Despite Wednesday's deadline for pistol permit holders to turn in their opt-out forms, at least two county clerks are still accepting them. They tell that us this part of the SAFE Act is causing headaches for their staffs.
Nearly half of the 89-thousand active pistol permit holders in Erie and Niagara Counties have already turned in their opt-out forms, which keep a gun owner's personal information private.
New York's SAFE ACT allows for a gun owner's name and address to be released if a Freedom of Information Request is filed, unless the owner opts out.
"It's a lot of extra work. It's a lot of extra work for a very small pistol permit office staff," says Niagara County Deputy Clerk Wendy Roberson.
Roberson is getting the extra work brought on by the SAFE Act gun control law done by cross-training employees and spending her overtime budget. So far, that adds up to four-thousand dollars.
"It certainly would be more if, you know, we had a bigger staff and people weren't so tired. I mean, you can only work people so long. And, it's beginning to really show. The wear is really beginning to show," says Roberson.
"This was just something thrown onto us with no additional resources," adds Erie County Clerk Chris Jacobs.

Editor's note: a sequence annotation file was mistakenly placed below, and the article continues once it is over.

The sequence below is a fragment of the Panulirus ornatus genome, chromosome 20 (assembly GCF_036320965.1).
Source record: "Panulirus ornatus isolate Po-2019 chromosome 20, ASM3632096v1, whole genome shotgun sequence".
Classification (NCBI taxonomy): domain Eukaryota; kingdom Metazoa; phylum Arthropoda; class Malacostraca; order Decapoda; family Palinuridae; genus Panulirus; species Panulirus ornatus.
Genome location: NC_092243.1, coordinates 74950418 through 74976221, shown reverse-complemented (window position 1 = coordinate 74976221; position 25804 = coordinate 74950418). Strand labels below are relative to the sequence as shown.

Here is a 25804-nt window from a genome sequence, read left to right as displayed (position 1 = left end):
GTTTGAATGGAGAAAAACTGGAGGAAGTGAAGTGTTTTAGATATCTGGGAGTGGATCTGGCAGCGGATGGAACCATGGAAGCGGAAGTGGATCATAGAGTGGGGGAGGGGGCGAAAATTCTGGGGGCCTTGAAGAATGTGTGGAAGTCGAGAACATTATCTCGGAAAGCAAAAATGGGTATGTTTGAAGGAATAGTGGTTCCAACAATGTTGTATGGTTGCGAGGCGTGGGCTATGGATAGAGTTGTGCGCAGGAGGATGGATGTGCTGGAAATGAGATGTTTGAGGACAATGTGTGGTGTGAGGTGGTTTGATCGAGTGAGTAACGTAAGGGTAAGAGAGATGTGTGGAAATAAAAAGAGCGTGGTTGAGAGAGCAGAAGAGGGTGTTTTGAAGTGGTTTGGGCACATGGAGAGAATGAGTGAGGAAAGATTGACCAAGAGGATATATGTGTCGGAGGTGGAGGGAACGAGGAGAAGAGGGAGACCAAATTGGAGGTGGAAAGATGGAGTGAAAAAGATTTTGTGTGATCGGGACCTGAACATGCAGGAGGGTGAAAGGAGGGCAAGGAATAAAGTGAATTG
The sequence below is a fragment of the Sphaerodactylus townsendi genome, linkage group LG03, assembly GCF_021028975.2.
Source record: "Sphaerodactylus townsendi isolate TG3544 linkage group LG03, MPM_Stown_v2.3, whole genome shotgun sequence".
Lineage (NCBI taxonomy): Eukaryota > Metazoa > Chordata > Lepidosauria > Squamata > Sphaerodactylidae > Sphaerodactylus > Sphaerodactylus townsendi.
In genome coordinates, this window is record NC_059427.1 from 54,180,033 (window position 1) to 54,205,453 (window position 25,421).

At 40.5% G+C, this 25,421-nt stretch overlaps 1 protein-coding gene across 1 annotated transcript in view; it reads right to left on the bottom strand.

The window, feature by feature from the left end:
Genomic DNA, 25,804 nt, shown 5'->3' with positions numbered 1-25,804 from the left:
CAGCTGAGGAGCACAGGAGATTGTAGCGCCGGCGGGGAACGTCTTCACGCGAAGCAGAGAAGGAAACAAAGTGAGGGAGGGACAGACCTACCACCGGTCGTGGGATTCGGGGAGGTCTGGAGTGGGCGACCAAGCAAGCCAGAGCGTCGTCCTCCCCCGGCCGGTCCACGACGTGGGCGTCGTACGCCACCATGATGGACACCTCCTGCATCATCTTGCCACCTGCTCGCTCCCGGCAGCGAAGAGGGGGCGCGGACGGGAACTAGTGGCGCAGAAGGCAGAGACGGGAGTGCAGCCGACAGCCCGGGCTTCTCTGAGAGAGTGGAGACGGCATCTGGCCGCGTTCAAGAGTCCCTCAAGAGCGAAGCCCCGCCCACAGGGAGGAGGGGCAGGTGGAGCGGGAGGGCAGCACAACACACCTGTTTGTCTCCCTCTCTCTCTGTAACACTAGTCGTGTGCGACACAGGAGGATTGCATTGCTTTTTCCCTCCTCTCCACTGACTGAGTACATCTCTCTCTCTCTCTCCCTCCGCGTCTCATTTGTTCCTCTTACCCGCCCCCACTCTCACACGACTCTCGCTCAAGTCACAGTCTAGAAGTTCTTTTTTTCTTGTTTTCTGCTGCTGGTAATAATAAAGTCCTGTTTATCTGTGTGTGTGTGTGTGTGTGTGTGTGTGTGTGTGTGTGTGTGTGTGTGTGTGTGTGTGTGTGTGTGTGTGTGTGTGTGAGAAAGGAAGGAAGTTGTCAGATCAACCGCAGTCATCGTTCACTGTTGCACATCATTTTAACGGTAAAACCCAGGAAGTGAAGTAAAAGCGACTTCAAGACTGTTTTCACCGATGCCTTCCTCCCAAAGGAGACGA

In Erie County, Jacobs is looking at the possibility of requesting additional staff members.
"We are concerned that the wait time to get a permit is so long, you really begin to infringe on someone's Second Amendment right," he says.
Despite the opt-out deadline coming and going, and the data entry still lagging behind in both counties, the pistol permit holders who live there have no need to be concerned right now about their personal information going public.
"I will not entertain any Freedom of Information Act Requests until all of those documents are entered no matter how long it takes," vows Jacobs.
"At this point in time, we couldn't possibly because we just don't have all the information gathered. It's out of the question," says Roberson.
Last month, the governor said that since there are so many gun owners who want to opt-out, he told the counties to take their time, adding that there's no timeline on when this has to be done and to do it as the normal workflow allows.
Both Erie and Niagara County are still accepting opt-out forms. You can pick one up at any auto bureau and fax or mail it in or drop it off in person.